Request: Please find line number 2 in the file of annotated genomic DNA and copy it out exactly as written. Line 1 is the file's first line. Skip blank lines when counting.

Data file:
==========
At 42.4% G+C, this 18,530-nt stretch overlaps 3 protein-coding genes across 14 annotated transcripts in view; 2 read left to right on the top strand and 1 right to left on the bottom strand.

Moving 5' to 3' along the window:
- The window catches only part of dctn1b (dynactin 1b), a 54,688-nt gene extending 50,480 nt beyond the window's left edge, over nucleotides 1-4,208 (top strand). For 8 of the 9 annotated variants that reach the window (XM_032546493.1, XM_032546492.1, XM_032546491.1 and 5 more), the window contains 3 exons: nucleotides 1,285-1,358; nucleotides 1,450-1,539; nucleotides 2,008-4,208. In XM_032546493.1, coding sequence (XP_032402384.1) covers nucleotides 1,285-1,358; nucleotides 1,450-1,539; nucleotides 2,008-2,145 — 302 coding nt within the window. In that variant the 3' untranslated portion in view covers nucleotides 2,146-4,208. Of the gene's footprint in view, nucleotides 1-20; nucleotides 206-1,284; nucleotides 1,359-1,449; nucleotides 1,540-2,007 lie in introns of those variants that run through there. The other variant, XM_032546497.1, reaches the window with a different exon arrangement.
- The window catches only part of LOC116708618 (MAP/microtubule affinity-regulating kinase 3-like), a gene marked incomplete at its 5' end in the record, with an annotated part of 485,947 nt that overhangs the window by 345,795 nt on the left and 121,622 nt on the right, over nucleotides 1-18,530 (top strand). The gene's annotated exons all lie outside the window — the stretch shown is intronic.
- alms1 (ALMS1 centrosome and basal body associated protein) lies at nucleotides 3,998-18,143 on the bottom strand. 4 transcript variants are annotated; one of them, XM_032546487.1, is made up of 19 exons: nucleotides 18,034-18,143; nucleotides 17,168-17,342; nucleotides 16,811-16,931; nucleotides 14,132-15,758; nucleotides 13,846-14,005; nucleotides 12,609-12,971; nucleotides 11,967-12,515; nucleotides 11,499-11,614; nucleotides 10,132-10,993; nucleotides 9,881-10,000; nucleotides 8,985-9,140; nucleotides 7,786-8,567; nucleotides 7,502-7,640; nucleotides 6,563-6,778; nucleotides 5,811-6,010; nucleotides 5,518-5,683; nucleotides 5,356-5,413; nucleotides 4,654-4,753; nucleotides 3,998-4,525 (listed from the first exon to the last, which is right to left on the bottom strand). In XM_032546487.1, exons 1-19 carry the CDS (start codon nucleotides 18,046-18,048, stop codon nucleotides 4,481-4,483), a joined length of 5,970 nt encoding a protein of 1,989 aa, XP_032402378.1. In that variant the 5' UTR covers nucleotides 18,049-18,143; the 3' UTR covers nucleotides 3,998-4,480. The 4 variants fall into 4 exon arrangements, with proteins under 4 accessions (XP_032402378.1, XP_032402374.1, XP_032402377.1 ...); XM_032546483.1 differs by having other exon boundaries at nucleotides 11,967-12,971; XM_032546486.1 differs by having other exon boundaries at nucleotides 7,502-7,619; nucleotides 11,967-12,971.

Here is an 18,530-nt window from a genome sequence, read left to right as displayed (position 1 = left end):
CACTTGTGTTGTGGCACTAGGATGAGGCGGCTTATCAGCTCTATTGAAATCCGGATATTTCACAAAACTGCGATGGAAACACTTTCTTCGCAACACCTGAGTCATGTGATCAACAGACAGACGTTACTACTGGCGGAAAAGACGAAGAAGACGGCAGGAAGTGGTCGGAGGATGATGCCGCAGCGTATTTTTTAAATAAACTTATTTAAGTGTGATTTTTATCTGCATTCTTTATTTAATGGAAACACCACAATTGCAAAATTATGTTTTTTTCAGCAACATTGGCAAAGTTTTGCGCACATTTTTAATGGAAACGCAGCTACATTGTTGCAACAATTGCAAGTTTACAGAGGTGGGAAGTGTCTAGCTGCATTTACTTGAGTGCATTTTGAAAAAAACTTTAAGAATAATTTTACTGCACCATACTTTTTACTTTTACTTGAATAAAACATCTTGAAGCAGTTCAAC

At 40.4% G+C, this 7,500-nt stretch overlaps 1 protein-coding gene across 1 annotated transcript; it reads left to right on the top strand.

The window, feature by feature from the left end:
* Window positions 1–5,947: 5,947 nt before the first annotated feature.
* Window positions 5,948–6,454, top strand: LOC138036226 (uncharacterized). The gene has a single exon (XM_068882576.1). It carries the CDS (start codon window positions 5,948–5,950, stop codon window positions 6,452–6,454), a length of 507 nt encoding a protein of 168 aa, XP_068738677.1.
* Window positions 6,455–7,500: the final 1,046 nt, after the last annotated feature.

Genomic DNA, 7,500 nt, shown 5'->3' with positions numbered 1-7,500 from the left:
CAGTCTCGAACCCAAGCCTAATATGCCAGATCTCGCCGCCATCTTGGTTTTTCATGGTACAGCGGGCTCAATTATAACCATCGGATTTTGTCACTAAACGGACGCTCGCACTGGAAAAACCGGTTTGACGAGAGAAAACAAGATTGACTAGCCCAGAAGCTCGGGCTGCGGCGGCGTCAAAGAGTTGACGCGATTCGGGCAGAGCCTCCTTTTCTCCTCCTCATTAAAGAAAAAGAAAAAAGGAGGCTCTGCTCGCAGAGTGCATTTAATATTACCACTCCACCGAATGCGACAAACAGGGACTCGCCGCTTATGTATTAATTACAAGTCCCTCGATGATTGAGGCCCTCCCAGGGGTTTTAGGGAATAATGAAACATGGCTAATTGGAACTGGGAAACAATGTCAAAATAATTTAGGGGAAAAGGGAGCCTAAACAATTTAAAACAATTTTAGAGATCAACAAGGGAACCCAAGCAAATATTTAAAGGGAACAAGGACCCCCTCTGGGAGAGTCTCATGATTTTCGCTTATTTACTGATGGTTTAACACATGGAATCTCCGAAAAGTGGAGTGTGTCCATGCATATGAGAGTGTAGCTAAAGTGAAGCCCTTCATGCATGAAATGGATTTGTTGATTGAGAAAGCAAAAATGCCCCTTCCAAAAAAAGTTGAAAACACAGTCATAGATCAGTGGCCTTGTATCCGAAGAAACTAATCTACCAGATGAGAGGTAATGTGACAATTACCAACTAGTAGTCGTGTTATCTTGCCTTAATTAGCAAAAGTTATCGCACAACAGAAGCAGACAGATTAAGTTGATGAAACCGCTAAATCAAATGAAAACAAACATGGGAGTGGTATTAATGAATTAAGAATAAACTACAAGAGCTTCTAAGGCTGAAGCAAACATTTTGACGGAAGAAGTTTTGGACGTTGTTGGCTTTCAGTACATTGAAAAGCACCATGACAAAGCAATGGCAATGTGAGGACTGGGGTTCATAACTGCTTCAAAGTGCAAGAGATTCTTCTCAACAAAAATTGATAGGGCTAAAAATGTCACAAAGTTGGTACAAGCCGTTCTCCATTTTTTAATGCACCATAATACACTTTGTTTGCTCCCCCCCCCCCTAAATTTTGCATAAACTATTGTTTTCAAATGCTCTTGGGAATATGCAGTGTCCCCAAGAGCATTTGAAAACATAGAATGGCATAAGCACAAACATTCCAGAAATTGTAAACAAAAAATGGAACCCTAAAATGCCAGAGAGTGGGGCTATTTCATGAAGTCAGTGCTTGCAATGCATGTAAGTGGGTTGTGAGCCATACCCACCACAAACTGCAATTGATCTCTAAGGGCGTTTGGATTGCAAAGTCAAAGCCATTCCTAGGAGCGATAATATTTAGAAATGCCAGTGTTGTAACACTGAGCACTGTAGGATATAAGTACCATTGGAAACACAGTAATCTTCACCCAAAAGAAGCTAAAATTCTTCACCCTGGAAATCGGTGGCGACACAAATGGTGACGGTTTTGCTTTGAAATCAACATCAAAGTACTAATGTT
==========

Moving 5' to 3' along the window: